2. The temperature in trains and planes can vary between too hot and too cold. Be prepared. I often wear a thin Icebreaker merino wool t-shirt and Kathmandu shorts that have zips to put longs on.
  3. Many people say not to drink alcohol on a plane. I find I feel fine at the other end if I have water in-between each drink, but also don’t go overboard either.
  4. Keep hydrated on a plane.
  5. When flying we try to get into the destination timezone asap and consequently stay up a bit later if required. Similarly when we arrive at the destination we try and adapt straight away.


  1. GPS can be very useful for navigation, particularly in places like Cornwall where there are lots of un-named lanes.
  2. Car parking can be very expensive. Consider dropping the car off the rental agency instead (in some countries).
  3. When renting a car, ask about the road rules, any specific speed limits, toll roads, the type of petrol the car takes, any restrictions such as taking the car on boats, whether each driver needs to sign something, and make sure all dents are noted. Paying a few extra dollars for a bit more insurance also gives a bit more peace of mind.

Navigation & The Wisdom of the Crowd

  1. Cached Google Maps are good for navigation when offline e.g. in a train and not wanting to use data, or when lost and wandering around a foreign city.
  2. Ask a local for their recommendation of restaurants and bars i.e. where they would go.
  3. Crowdsourced reviews can be great for determining where to eat/not eat, what to do, where to stay etc. e.g. Tripadvisor, Foursquare, Google Places, Local review sites such as Yelp.
  4. Some accommodation, cafes and restaurants have free (or cheap) Internet access. McDonald’s is often a good option. Also try searching for “free wifi” on Google maps.
  5. Finding geocaches can be a good way to see different things in a city (particularly multi-art geocaches that are oriented towards this).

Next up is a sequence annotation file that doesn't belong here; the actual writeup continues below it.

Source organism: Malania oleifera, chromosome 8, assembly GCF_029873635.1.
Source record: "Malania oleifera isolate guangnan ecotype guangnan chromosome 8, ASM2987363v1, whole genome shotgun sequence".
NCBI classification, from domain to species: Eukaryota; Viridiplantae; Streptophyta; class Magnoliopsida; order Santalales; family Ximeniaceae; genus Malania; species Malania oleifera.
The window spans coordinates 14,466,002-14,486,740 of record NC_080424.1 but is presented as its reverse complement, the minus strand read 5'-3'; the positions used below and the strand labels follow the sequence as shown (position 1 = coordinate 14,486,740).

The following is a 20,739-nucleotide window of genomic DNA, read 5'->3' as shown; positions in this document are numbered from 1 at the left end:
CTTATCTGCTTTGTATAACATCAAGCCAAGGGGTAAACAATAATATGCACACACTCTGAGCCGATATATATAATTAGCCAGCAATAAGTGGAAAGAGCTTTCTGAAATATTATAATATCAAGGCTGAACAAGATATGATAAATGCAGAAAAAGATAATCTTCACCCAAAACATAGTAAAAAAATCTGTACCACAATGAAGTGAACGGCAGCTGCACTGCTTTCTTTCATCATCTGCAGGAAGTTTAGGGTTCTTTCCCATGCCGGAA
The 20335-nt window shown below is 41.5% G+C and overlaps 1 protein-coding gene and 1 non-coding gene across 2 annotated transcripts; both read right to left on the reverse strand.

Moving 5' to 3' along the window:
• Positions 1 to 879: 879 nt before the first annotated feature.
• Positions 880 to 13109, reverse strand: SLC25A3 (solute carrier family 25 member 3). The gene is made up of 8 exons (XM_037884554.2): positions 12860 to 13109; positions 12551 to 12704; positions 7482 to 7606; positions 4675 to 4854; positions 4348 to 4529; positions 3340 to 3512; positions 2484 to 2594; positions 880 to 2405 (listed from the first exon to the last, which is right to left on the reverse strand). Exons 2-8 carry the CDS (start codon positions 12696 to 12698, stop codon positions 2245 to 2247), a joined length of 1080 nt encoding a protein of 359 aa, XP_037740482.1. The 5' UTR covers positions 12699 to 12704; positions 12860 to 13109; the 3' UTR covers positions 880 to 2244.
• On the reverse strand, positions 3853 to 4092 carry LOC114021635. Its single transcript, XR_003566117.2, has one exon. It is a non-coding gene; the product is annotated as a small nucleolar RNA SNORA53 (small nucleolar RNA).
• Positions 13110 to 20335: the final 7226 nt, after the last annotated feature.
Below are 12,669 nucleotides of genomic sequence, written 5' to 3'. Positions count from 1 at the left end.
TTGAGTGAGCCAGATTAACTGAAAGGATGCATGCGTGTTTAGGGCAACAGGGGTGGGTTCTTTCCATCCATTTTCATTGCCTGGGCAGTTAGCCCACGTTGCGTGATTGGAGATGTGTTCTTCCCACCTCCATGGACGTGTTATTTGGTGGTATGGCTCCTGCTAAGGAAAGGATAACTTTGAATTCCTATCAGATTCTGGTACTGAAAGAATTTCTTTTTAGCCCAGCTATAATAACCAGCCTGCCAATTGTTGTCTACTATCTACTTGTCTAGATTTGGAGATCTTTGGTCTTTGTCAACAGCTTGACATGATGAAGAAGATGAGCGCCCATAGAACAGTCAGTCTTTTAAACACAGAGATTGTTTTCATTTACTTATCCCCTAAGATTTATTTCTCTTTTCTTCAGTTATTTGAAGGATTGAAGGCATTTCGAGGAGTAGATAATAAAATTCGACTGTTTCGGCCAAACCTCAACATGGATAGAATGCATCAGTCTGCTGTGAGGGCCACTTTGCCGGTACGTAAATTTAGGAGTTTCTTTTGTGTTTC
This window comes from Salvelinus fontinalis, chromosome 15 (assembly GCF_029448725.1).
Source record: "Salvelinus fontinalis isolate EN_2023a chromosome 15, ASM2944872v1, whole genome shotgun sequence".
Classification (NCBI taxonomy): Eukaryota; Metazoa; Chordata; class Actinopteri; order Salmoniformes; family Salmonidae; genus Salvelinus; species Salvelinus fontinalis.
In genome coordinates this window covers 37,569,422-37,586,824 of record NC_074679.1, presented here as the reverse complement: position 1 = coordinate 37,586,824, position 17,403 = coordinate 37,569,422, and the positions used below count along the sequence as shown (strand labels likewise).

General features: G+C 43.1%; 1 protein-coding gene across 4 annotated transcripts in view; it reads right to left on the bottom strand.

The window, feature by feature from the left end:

6. Having the address of your destination written down in the local language can make getting directions easier & to give to taxi drivers.
  7. In terms of finding a laundrette, searching for wash on Google Maps seems to work well in many countries.
  8. Use Google Streetview to understand where to stop if taking a tram or bus when arriving in a city.
  9. If staying in a big city for a while it can be cheaper to get city transport passes that require ID photos, so having a spare photo on hand can be useful.
  10. Maps, Tours & Bus timetables can be downloaded to some phones.

Food & Beverages

  1. Some places have discounts or specials for Foursquare users. I, for example, got a free beer in San Francisco.
  2. Coffee in planes is usually bad.
  3. Coffee in Europe that has milk in it tends to be bad. go for Espresso instead.
  4. Beware dodgy water and buy water if unsure.
  5. Beer can sometimes be better value than buying water in restaurants.


  1. Many places (inc. accommodation) only take cash. Check. Also, be conscious of fees to take cash out. We have found that we tend to use our standard Eftpos card when travelling to get cash out (cheaper than a cash advance on a credit card, for our cards at least); this had a Plus logo on it which other than Brugge, we have found almost every money machine supports. Having a backup card, in case one gets gobbled by a machine, lost or for whatever reason doesn’t work is is also recommended.
  2. When travelling in the US (in particular) have $1 notes easily on hand for tipping.

Travel documentation

  1. Store copies of important documentation Online. I’ve used Dropbox and Webmail on recent trips. Dropbox provides a 2GB account for free.
  2. TripIt is excellent for collating all your travel information. I also make sure to print off a copy as a backup and store as pdf.

Electronic devices

  1. A wifi-enabled device can be very useful for research and booking tickets as you travel.
  2. A 4 way plug is a valuable addition to your travel luggage if you have multiple devices that require power. With one travel adapter you can power multiple devices.
  3. A computer (with a decent sized hard drive) and/or a large USB stick can be good for backing up photos from your camera.
  4. Roaming on mobile networks can be very expensive (particularly for data). Consider getting a local SIM card or just using Wifi.

Travel Repairs & Related Accessories